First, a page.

Matt Lewin is a Melbourne-based producer who records under the moniker Spacecadet Lullabies, and his 2018 release Gardens was a Top Album here on Divide and Conquer. His new release, however, is quite different from what he (or anyone else, for that matter) has done before. Lewin calls The Map Maker “a thematic collaboration with a spirit captured on a hidden reel to reel tape… to explore an existential map of time and identity.”
The process began when Lewin sorted through his late father’s belongings and found a small tape containing original songs for vocal and piano by his enigmatic grandfather, never heard until now. Lewin digitized the tape and created samples in Ableton Live, melding them into the work we have here. “I have attempted to respectfully converse with my grandfather through my interpretation of the themes in his music. I’ve avoided using his voice or trying to reshape his songs. Those intimate moments and compositions are his and what you hear from me is the expression of my humility in response to his musical inner world.”
Lewin concludes that this album “…is not about the legacy of my grandfather nor myself, but a realization through music that our lives are a brief moment of consciousness that steps into the stream of time.” Lewin worked in his Melbourne home studio with mastering performed by Lachian Carrick at Moose Mastering.
I very much applaud the artistic spark that led to these compositions. Though I have worked with found tapes myself, I’ve never summoned forth such ethereal tones and cadences from more conventional music. This sheer transformational power of sound reminds me of how Spielberg fashioned his mother ship’s rumble from the space between soldiers’ footsteps.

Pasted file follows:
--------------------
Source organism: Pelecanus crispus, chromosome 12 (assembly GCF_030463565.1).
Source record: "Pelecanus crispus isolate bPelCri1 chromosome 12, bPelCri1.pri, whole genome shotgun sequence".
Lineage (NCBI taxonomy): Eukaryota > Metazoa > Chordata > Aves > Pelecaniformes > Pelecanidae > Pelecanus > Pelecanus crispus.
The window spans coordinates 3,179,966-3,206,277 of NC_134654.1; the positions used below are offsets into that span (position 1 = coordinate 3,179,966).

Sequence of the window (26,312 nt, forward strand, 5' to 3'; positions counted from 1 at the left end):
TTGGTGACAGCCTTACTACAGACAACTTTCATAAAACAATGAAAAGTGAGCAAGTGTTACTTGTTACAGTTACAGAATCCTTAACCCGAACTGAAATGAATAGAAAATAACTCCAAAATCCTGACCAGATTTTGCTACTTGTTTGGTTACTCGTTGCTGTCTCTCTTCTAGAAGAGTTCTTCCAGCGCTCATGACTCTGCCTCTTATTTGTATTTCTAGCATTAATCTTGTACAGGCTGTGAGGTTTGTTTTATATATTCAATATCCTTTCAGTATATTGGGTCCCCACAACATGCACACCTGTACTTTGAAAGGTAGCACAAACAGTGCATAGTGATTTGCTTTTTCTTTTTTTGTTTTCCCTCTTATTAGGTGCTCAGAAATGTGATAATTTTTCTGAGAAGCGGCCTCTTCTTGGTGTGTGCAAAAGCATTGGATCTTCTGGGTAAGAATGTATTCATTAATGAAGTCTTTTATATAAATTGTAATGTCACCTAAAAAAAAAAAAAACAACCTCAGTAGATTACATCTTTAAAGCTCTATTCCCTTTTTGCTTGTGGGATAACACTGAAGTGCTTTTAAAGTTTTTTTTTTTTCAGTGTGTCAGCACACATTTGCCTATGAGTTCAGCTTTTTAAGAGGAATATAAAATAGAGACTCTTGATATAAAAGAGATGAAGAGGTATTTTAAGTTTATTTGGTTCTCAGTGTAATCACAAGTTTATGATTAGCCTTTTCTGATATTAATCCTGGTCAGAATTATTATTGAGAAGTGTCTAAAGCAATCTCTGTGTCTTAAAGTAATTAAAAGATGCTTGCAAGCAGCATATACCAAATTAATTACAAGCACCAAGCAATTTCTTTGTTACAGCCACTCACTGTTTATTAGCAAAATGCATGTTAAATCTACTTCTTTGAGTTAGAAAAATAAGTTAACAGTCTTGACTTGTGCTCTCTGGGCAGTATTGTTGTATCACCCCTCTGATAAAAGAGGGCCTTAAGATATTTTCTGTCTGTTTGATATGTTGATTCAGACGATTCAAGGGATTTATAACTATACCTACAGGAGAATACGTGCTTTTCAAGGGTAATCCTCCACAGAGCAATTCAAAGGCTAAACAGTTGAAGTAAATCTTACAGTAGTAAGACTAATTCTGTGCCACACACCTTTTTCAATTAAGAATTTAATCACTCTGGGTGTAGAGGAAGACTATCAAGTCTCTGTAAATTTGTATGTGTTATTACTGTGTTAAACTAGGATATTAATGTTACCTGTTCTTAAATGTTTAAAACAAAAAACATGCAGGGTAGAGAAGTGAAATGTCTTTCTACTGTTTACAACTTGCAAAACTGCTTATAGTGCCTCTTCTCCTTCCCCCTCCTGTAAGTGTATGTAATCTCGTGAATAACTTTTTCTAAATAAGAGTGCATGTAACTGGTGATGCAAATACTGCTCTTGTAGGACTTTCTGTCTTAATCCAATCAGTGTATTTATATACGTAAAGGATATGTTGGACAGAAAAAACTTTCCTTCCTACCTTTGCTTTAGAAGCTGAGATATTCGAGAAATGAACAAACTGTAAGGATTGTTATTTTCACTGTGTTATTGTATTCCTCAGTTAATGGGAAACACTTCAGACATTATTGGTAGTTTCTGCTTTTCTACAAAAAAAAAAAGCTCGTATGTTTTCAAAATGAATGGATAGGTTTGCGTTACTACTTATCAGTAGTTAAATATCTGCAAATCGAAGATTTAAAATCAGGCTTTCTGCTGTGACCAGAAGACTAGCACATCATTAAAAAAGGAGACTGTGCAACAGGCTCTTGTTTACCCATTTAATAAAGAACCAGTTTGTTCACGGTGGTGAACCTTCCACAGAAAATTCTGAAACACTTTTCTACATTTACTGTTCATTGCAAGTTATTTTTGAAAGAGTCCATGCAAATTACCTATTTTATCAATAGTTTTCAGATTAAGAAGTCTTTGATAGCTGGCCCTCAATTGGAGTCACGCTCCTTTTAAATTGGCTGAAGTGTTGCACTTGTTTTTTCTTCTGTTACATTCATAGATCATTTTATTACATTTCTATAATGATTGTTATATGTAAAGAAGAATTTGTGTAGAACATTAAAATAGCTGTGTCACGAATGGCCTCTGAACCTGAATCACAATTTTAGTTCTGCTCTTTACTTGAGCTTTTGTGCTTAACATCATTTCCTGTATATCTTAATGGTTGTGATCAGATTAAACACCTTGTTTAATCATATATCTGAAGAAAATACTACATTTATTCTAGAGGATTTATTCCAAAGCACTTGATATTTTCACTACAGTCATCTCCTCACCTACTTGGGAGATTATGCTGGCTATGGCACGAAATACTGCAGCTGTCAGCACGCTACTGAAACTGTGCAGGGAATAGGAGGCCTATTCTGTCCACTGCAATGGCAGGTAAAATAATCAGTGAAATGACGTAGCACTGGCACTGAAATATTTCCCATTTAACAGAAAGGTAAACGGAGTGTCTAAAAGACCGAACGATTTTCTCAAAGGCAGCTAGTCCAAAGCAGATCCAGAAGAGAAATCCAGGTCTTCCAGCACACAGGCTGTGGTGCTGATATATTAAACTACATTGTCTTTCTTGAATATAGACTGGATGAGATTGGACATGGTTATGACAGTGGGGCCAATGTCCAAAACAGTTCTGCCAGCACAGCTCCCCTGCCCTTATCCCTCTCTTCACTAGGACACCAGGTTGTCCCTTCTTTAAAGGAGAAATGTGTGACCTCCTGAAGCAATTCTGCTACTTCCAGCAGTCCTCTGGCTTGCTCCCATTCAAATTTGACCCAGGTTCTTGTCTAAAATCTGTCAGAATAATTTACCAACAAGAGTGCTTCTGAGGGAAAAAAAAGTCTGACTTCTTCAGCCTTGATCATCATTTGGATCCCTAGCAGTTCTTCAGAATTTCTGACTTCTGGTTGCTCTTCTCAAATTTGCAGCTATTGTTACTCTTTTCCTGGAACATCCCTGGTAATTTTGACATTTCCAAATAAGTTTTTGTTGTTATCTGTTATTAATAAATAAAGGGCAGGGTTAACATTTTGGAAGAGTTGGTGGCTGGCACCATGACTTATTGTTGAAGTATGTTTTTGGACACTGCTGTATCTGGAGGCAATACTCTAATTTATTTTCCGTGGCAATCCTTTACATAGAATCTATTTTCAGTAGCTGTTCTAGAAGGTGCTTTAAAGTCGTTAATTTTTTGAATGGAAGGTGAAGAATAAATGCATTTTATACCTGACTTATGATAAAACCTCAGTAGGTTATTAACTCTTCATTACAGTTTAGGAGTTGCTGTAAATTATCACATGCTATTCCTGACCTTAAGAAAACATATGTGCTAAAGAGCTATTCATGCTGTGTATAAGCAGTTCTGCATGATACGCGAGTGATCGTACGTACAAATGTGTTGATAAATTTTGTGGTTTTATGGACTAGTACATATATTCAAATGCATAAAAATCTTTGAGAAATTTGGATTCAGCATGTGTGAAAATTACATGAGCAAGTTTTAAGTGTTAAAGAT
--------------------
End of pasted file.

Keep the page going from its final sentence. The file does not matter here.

Part One begins with a quiet bed of low-frequency sounds, upon which are introduced chords that evoke a celestial choir. The track has an underwater feel, which is interesting given that the cover art looks like a sculptured bust submerged in liquid. Part Two starts out with a dry, desert-like ambience with sustained mid-frequency wailing that morphs into a rhythmic loop. Here I found the first tantalizing evidence of where this music came from, as single strokes on piano keys are almost recognizable. About three minutes in, Lewin somehow fashions kick drum and percussive samples from his source tape as the melodies multiply alongside each other, finally settling in as lovely, almost conventional themes.
Part Three is a more atonal construct with a choir-like resonance to the samples. The musical voices have a subtle throbbing effect, almost like a slowed down heartbeat. This one’s a shorter composition without lots of variation; more like a tonal cloud that inexorably moves forward. Part Four connects directly to the end of Part Three, continuing that same cloud of sound but with a very prominent beat. At this point I’m really interested to know whether Lewin stuck to his grandfather’s tape for these beats, or if he cheated somewhat and used a preexisting Ableton sample.
The final eight-minute track is titled “Heirloom” and is the only track not listed as a “Map Maker.” Like Part Two, it’s possible to intuit where the original piano track ends and Lewin’s sampling begins. In fact, I’d go so far as to call the beginning of this track a virtual reprise of Part Two with interesting variations. I liked this track, though it does feel like a full restatement of previous themes.
Fans of ambient and space music should enjoy this, as well as anyone who is intrigued by Lewin’s concept and is curious to see how it turned out.
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